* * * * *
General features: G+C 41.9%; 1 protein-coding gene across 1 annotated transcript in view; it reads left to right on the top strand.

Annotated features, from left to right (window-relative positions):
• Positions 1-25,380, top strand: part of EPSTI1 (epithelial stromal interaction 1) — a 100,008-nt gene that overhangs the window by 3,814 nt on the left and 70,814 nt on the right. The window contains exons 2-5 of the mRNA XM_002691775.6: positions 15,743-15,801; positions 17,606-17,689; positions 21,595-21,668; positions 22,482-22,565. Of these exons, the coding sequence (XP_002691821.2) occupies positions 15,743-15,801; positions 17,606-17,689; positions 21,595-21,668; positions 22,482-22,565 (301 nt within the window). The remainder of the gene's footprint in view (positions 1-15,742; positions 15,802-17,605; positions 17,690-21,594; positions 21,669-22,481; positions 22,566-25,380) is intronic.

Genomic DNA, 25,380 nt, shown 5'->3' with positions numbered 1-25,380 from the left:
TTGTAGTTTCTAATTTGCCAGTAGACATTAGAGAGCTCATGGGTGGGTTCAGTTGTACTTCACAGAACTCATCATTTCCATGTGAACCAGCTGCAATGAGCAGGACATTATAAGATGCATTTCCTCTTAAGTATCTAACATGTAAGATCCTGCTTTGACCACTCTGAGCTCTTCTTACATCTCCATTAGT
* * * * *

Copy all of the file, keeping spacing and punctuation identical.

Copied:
General features: G+C 41.9%; 1 protein-coding gene across 1 annotated transcript in view; it reads left to right on the top strand.

Annotated features, from left to right (window-relative positions):
• Positions 1-25,380, top strand: part of EPSTI1 (epithelial stromal interaction 1) — a 100,008-nt gene that overhangs the window by 3,814 nt on the left and 70,814 nt on the right. The window contains exons 2-5 of the mRNA XM_002691775.6: positions 15,743-15,801; positions 17,606-17,689; positions 21,595-21,668; positions 22,482-22,565. Of these exons, the coding sequence (XP_002691821.2) occupies positions 15,743-15,801; positions 17,606-17,689; positions 21,595-21,668; positions 22,482-22,565 (301 nt within the window). The remainder of the gene's footprint in view (positions 1-15,742; positions 15,802-17,605; positions 17,690-21,594; positions 21,669-22,481; positions 22,566-25,380) is intronic.

Genomic DNA, 25,380 nt, shown 5'->3' with positions numbered 1-25,380 from the left:
TTGTAGTTTCTAATTTGCCAGTAGACATTAGAGAGCTCATGGGTGGGTTCAGTTGTACTTCACAGAACTCATCATTTCCATGTGAACCAGCTGCAATGAGCAGGACATTATAAGATGCATTTCCTCTTAAGTATCTAACATGTAAGATCCTGCTTTGACCACTCTGAGCTCTTCTTACATCTCCATTAGT